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New versus existing products

First a word of warning about when shaping, betting, and building won’t work.

If you’re working on a completely new product or using technology that’s entirely new to you, first check to see if the architecture you’re building upon is settled or not. When you haven’t established the basic architecture of the product, it can easily happen that you need to scrap everything and start over a couple times. We call this early phase of a new product “R&D mode.”

In the R&D phase, our goal is to figure out what the right architecture is. You can’t make bets on specific features yet because the ground underneath isn’t solid. Too much is in flux. In this phase, it’s better to build a few features half-way instead of building one feature all the way to completion. Build just enough to gain confidence in the architecture so you can “pour the concrete” and commit to the key points of the overall product design.

In terms of process, approach this phase by making a general bet on the exploratory work. Dedicate one team and six weeks to explore a few tent-pole features and work out how they tie together into the main architecture of the product. The team should combine shaping and building in a blurry mix—sometimes shaping what to do in the next few days, sometimes building out an idea, sometimes scrapping it all and starting over. You don’t want separate shapers and builders at this stage because there are too many unknowns and the feedback loop will be too long and too slow.

There will come a time where it’s reasonable to flip from R&D to “production” mode. This happens when the team who led the exploratory work feels the ground has become firm and can see where the pillars of future features will stand. At this point they’re ready to separate the task of shaping from building and delegate shaped work to other people in the form of bets.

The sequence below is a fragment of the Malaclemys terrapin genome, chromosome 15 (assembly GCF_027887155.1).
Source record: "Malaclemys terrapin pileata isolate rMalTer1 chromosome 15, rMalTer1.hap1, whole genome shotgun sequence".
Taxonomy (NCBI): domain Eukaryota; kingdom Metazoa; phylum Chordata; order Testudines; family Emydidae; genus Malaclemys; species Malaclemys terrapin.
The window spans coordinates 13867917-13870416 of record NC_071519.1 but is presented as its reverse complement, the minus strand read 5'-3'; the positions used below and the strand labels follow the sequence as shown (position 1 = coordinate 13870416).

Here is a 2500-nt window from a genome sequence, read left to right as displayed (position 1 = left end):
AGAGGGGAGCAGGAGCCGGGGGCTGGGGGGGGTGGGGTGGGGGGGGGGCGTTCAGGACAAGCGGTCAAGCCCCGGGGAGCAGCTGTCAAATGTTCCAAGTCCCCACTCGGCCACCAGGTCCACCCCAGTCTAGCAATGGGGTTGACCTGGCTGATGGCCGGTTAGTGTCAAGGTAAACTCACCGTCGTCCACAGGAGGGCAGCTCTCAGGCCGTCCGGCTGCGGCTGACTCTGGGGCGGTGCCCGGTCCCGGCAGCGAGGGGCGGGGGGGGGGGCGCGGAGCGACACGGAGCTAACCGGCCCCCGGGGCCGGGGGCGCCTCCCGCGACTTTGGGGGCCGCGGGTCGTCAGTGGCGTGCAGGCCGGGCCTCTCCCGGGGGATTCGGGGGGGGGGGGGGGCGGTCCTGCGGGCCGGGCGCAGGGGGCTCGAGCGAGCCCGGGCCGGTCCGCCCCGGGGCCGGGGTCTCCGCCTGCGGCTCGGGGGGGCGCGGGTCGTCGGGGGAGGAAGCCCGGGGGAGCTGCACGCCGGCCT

With an existing product, most new work takes place on an established architecture. New features go where there’s “room” in the existing design without breaking up the concrete or drastically changing what already works. But there can still be cases where a particular new area of work has an unsettled architecture. For example, when we built the Hill Chart feature in Basecamp, we had never designed a high-fidelity interface like the one we needed to drag dots along the curve of the hill. The data model was also unlike anything we had done before. We shaped the basic idea, but we didn’t set a hard expectation that the team would finish the feature and deploy. The first cycle was very exploratory and false starts were expected. Later, after we gained more confidence in the prototype, we commited to another more specific bet and set the expectation that the feature would ship after six more weeks of work.

Option A: One six-week experiment

You don’t need to change everything all at once. If the whole product team isn’t ready to make a big change, just start off with a single six-week experiment. These are the steps to take:

  1. Shape one significant project that can be comfortably finished within six weeks. Be conservative and allow extra time on your first run.
  2. Carve out one designer and two programmers’ time for the entire six weeks. Guarantee that nobody will interrupt them for the length of the experiment.
  3. Instead of a proper betting table, simply plan for the team to do the work you shaped for this one experiment.